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Sycamore High remembers fallen veterans

SYCAMORE – When Sycamore High School junior Jace Pesina looks at his school's "Freedom Isn't Free" display wall, he understands exactly what it means.

The wall is filled with pictures of former Sycamore High School students who were killed in the line of duty during World War I, World War II or the Vietnam War. Pesina, who will leave Tuesday for basic training at Fort Sill, Oklahoma, got to meet some veterans Friday who survived in some of those wars.

"It's an honor," Pesina said. "It's not every day you get to meet someone like that. Not everyone gets to come home. They're an inspiration, to be honest."

The high school held its annual Memorial Day observance Friday. The event included veterans' displays, flags being flown at half-staff and buglers playing taps.

Sycamore resident and Marine Corps veteran Jerry Pelan organizes the Memorial Day event every year, and he also created the "Freedom Isn't Free" display. Pelan, who served in the Marines from 1959 to 1965, said the event is very special to him and the veterans.

"I've been putting a lot of time to make this thing happen," Pelan said. "It helps kids understand that freedom isn't free."

Sycamore resident Don Jones lived by that mantra every day while fighting as a Marine in the Korean War from 1951 to 1953. Jones said he enjoys sharing his military stories, including his stressful time in boot camp, with other veterans.

Jones' grandson is following in his footsteps as he will join the Marines in December.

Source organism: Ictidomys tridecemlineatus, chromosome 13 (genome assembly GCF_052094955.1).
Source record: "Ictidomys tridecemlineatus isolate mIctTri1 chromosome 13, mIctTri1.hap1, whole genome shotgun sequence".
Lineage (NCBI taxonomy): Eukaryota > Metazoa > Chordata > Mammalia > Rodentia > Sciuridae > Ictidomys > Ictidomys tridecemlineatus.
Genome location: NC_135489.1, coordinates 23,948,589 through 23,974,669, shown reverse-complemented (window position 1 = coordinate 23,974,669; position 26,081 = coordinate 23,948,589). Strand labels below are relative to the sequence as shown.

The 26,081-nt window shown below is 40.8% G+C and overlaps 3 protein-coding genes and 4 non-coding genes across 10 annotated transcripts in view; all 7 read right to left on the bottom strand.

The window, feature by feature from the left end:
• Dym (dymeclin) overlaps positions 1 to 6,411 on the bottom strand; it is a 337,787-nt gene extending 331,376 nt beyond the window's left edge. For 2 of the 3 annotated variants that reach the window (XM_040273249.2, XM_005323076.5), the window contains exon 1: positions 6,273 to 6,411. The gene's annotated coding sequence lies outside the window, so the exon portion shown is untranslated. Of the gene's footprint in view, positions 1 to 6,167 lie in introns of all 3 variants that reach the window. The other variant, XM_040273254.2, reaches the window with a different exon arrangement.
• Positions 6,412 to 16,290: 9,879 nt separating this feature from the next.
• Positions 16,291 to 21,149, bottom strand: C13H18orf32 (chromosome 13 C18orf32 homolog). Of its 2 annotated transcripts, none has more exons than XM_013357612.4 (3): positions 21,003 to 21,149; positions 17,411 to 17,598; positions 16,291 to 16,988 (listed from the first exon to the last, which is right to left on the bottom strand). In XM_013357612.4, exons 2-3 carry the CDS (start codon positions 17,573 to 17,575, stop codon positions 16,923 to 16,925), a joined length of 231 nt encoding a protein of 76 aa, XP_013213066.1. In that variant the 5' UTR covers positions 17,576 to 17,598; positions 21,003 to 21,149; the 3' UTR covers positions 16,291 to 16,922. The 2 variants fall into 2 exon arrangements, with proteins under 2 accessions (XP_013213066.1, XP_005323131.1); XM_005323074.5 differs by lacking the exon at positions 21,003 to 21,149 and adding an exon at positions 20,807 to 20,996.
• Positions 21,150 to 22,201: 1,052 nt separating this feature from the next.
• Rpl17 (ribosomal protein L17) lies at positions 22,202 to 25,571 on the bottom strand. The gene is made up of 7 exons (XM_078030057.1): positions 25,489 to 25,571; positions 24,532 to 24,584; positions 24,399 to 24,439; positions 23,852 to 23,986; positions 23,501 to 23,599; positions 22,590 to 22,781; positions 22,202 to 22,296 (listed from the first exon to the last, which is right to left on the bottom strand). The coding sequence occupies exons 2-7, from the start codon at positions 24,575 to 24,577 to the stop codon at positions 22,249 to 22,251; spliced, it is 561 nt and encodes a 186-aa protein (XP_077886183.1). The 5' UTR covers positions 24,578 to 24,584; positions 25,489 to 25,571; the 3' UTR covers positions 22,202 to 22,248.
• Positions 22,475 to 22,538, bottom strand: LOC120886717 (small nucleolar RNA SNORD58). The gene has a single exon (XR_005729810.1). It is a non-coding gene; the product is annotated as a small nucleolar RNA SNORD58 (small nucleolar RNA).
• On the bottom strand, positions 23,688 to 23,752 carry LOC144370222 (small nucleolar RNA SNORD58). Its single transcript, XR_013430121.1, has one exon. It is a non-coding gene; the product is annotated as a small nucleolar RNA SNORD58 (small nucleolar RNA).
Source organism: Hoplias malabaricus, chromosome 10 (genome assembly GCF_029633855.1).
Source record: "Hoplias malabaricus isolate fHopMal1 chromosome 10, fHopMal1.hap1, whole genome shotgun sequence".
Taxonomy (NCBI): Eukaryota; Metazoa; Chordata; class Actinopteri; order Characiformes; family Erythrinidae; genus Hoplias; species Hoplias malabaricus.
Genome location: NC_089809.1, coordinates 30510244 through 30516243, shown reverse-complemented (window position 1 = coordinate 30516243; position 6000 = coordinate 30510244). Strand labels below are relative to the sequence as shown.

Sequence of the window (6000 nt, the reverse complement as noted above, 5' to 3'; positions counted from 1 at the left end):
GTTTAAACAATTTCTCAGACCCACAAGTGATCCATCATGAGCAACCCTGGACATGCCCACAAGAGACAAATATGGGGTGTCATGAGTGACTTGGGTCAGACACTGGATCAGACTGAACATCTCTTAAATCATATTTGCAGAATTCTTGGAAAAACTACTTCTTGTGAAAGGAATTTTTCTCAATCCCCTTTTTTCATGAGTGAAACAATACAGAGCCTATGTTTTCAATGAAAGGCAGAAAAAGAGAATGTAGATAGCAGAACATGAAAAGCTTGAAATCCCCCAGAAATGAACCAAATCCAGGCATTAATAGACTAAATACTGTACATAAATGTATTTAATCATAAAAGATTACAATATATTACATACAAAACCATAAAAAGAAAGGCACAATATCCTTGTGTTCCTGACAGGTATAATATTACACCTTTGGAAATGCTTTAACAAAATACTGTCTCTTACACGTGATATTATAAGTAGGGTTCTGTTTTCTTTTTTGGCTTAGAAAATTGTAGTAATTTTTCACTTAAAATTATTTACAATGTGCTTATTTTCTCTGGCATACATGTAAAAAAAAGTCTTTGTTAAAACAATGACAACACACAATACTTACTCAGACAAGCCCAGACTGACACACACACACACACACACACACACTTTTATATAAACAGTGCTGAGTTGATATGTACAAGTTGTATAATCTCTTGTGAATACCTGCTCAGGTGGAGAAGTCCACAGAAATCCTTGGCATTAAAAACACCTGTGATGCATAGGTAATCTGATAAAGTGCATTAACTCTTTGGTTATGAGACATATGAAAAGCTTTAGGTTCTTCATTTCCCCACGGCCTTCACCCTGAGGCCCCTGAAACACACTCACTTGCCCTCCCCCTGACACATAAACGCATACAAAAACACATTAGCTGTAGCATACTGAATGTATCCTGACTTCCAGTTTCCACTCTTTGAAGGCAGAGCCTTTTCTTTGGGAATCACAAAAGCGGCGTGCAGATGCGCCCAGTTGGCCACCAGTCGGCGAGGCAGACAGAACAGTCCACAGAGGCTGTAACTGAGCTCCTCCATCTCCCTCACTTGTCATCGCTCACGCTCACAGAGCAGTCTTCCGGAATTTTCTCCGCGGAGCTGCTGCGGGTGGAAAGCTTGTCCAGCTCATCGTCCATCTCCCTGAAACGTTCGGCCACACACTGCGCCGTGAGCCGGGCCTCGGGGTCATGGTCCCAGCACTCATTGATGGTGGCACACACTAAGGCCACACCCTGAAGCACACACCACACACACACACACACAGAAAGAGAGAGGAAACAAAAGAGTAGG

"I didn't talk him into it," Jones said. "He just wanted to do it."

Sycamore resident Bill Draper, who served in the Air Force in 1951and 1952, said it's important to remember those who served, whether they are still alive or not.

"This is a very special time, especially as we get older," Draper said.

Steph Forsberg remembered her father's service Friday by putting pictures of him on display at the high school with a historic story of his service.

Forsberg's father, Bill Holmes, was on the SS Peter Silvester, a liberty ship, Feb. 6, 1945, when two torpedoes from a German U-boat hit the ship in the Indian Ocean.

Holmes was among 140 survivors, but more than 30 people died. Forsberg met other survivors while researching the event, and they all told her to keep the historic event alive.

"I feel like I'm doing my job," she said.

Principal Tim Carlson said the Memorial Day service wouldn't have been possible without the veterans' help.

"They probably don't get thanked enough," Carlson said. "All of us need to be appreciative."

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